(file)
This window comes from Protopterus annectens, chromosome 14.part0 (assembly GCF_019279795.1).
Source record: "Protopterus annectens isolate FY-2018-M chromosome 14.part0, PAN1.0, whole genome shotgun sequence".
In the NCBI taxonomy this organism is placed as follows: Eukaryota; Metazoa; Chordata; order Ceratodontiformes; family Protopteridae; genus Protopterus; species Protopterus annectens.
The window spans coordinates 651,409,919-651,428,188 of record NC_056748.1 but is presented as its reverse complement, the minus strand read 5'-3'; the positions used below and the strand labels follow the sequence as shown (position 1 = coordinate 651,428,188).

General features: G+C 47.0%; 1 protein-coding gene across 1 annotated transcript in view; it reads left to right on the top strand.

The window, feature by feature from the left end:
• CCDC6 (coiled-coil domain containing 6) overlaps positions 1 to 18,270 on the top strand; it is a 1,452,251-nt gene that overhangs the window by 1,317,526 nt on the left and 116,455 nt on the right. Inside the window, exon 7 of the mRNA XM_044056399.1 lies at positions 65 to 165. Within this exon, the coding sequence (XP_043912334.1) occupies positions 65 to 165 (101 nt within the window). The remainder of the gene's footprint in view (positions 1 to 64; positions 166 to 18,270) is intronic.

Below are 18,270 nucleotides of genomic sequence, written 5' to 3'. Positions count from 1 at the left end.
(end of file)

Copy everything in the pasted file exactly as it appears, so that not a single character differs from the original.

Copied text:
This window comes from Protopterus annectens, chromosome 14.part0 (assembly GCF_019279795.1).
Source record: "Protopterus annectens isolate FY-2018-M chromosome 14.part0, PAN1.0, whole genome shotgun sequence".
In the NCBI taxonomy this organism is placed as follows: Eukaryota; Metazoa; Chordata; order Ceratodontiformes; family Protopteridae; genus Protopterus; species Protopterus annectens.
The window spans coordinates 651,409,919-651,428,188 of record NC_056748.1 but is presented as its reverse complement, the minus strand read 5'-3'; the positions used below and the strand labels follow the sequence as shown (position 1 = coordinate 651,428,188).

General features: G+C 47.0%; 1 protein-coding gene across 1 annotated transcript in view; it reads left to right on the top strand.

The window, feature by feature from the left end:
• CCDC6 (coiled-coil domain containing 6) overlaps positions 1 to 18,270 on the top strand; it is a 1,452,251-nt gene that overhangs the window by 1,317,526 nt on the left and 116,455 nt on the right. Inside the window, exon 7 of the mRNA XM_044056399.1 lies at positions 65 to 165. Within this exon, the coding sequence (XP_043912334.1) occupies positions 65 to 165 (101 nt within the window). The remainder of the gene's footprint in view (positions 1 to 64; positions 166 to 18,270) is intronic.

Below are 18,270 nucleotides of genomic sequence, written 5' to 3'. Positions count from 1 at the left end.